US Oil Refiners Stretched Thin

Takeaway: With crack spreads at peak levels, companies like $HFC and $TSO are ready to short as we get bearish on US oil refiners.

While the US stock market has been lacking volatility this year, our energy sector has been up and down riding the waves of geopolitical risk and the changing value of the US dollar. The refining subsector is stretched thin and as a result, we’ve become bearish on several names as growth slows down and cracking margins reach all-time highs.

 

Two names we’re inclined to short are HollyFrontier Corp. (HFC) and Tesoro Corp. (TSO). We’ve outlined our bearish case for HollyFrontier in the past. As we reach peak levels for crack spreads, which are bullish for refiners when they are high, we believe the time is right to begin shorting refiners as the cycle shifts and cracking profits come down.

 

 

US Oil Refiners Stretched Thin  - HFC crackspread

 

 

With Brent crude oil at $115 a barrel and the Brent-WTI spread at $18, the market is setting up to agree with our bearish case. The US refining index is +65% year-to-date vs. the S&P 500, which is only up +13; the benchmark cracking margin is +91% year-to-date.  We have found that the relative performance of the refiners correlates well with cracking margins (a proxy for the profit margin from “cracking” a barrel of oil into refined products).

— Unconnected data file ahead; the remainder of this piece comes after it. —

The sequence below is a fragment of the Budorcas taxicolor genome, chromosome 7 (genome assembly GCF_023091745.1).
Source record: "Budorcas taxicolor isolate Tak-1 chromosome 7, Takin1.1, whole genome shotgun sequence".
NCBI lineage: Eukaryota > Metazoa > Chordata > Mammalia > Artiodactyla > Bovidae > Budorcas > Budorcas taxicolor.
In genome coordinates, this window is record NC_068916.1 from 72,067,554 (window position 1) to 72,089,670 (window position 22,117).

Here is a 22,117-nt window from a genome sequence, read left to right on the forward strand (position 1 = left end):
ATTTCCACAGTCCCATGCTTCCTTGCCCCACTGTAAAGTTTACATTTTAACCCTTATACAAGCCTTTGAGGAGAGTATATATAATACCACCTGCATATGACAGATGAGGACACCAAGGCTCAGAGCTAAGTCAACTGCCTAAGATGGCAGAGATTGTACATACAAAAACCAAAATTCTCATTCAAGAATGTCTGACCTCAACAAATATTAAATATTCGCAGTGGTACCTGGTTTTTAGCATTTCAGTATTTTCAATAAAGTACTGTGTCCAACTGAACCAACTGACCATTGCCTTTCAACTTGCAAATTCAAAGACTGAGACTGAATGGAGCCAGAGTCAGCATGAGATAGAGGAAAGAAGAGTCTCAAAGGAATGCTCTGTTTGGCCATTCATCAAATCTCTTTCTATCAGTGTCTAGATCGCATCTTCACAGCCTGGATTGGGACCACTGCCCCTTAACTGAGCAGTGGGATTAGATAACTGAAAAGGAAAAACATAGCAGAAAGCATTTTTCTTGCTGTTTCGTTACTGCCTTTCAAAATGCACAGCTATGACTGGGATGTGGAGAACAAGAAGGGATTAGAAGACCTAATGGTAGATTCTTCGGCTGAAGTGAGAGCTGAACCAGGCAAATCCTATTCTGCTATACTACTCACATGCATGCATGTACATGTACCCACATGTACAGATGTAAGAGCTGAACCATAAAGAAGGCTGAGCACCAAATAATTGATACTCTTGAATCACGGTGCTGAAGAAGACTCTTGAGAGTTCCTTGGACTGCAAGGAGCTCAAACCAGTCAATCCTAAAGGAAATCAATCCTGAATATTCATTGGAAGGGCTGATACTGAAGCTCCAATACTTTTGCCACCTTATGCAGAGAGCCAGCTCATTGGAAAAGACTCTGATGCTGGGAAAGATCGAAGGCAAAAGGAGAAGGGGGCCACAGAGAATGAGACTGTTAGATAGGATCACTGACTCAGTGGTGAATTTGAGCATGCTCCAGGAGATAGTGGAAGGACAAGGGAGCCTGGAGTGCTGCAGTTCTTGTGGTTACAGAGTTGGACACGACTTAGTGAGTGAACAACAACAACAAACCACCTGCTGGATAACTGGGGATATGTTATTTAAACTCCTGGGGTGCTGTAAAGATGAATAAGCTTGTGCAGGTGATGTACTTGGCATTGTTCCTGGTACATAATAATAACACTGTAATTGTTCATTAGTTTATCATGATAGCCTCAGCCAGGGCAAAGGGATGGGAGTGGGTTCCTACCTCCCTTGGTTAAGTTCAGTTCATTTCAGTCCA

Hedgeye energy analyst Kevin Kaiser has outlined his concerns into several comprehensive bullet points below:

 

• Refining is a structurally-challenged industry that is plagued by excess capacity, no pricing power, intense regulation, and a secular decline in gasoline demand due to many factors: increased fuel-efficiency, ethanol in the gasoline blend, a deleveraging consumer, weak employment, social media, and more.  (US gasoline demand is down 4% Y/Y.)  

• Over the long-term, revenue growth is limited (a new US refinery has not come online since the 1970s), margins are low, and maintenance capex is high due to increased environmental regulations.

• Cracking margins are highly volatile and cyclical, as are the share prices of the refiners.

• Many investors and analysts have pointed to the high dividend yields and special dividends (HFC in particular) from the refiners as reasons to buy the stocks.  In our view, it is a reason to sell the stocks.  For one, it is an admission that investment opportunities are limited or that the return on invested capital will be poor.  Second, free cash flow (and thus the dividends paid out) is highest when margins are near peak – this is the time to sell the stocks.

• Sentiment is bullish relative to historical levels (more sell-side “buys” and lower short interest).

• The insiders at these companies are selling large amounts of stock: in particular WNR, HFC, VLO, DK, and ALJ.


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